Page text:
“We’re interested in the set structure that requires artists to work in a very confined environment,” says Farber. “[Ten Tiny Dances] also breaks down elitism and allows dance to create a closer relationship with the audience.”
For this year’s Dances, the three dancers who identify as gay are all choreographing and/or performing pieces that require a certain level of vulnerability as they confront controversial material. And for some of them, performing on a tiny platform in a huge space has inspired a new level of intimacy in their work.
“I want my work to be seen in more intimate spaces, because I think it’s easier to connect to something that way. Some of the really delicate, sensitive, human things are more accessible in an intimate space,” says Joshua L. Peugh, artistic director of Dark Circles Contemporary Dance in Dallas. “I don’t care much for the proscenium stage anyway.”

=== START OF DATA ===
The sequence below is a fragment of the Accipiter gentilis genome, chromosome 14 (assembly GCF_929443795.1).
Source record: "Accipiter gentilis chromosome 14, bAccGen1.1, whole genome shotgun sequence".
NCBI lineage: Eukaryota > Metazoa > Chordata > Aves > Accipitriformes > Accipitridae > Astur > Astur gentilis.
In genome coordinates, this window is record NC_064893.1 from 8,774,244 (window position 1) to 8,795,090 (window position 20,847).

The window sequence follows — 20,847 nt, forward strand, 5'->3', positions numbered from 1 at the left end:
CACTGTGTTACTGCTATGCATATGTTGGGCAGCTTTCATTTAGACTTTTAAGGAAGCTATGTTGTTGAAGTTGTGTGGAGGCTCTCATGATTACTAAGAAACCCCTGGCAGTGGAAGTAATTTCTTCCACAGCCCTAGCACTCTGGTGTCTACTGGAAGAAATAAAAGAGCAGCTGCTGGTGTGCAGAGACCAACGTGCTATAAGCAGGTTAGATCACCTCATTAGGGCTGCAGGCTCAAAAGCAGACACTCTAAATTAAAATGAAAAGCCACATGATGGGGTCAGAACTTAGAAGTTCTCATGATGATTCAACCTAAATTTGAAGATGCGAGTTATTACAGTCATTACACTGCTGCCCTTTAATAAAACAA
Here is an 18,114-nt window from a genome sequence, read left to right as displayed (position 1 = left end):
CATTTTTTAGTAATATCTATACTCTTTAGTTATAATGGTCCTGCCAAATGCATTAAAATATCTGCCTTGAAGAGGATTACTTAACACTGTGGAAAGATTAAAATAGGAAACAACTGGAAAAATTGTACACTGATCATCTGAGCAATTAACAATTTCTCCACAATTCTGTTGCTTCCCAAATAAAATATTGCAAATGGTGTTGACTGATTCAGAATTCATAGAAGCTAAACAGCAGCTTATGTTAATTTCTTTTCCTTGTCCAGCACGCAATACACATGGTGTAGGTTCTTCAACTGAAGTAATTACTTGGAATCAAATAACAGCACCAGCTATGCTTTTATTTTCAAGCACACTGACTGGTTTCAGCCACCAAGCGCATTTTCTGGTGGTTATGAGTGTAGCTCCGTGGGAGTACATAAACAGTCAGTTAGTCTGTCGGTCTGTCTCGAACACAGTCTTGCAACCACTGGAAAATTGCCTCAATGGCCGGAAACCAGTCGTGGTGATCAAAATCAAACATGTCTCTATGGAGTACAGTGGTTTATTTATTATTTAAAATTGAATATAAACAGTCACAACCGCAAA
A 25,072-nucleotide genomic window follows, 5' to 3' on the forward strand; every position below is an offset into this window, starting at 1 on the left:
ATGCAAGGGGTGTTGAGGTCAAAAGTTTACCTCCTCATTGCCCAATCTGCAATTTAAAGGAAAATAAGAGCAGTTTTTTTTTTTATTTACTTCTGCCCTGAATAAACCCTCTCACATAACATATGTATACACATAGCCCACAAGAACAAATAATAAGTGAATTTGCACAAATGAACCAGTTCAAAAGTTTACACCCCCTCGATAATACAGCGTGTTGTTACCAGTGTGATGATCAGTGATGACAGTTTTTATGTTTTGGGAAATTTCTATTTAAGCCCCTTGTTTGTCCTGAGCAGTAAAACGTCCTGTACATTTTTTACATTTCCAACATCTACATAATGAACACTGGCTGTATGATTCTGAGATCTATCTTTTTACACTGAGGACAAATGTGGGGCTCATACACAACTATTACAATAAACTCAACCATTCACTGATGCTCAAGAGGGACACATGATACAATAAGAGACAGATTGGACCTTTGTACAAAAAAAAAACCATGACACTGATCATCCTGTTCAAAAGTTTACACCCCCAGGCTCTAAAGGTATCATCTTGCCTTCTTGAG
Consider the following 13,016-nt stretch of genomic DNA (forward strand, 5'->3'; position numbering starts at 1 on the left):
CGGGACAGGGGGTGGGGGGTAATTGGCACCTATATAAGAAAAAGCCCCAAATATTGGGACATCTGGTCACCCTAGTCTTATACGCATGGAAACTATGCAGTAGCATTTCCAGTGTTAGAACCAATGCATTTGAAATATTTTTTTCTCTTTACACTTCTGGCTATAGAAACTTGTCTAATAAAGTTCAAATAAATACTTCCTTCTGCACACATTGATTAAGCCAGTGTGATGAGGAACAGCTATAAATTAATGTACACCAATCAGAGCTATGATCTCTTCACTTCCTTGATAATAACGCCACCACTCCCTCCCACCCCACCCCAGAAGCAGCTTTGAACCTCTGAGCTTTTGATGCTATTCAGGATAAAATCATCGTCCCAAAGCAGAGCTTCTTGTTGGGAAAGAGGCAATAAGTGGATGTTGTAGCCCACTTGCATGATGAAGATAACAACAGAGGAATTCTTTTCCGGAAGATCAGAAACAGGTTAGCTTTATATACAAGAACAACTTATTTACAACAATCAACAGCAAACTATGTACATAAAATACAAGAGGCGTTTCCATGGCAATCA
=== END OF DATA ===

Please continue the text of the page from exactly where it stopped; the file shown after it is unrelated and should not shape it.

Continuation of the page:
Peugh, a New Mexico native who studied dance at Southern Methodist University, originally co-founded Dark Circles Contemporary Dance while he was living and performing in South Korea. When he returned to Texas, he brought a branch of that company to Dallas.
“Right now, I’m preparing for a world premiere in May that deals with gay boys and sex education, and how the lack of sex education that we get as kids leads to adult men feeling confused, shameful, and lonely,” says Peugh. “[The ‘tiny dance’ format] will be a part of that, and a nice platform [to communicate the] isolation and exposure.”
From Austin, Charles O. Anderson, the current head of the dance department at the University of Texas, is choreographing a piece that features two dancers on the platform. Similar to Peugh, Anderson will feature a segment related to a larger work he’s crafting entitled (Re)Current Unrest.
“(Re)Current Unrest came out of my interest with Steve Reich’s early compositions and how they’re related to the civil-rights era and the Cuban Missile Crisis,” says Anderson. “It’s a system of movement based around the concept of unrest and being ‘woke.’”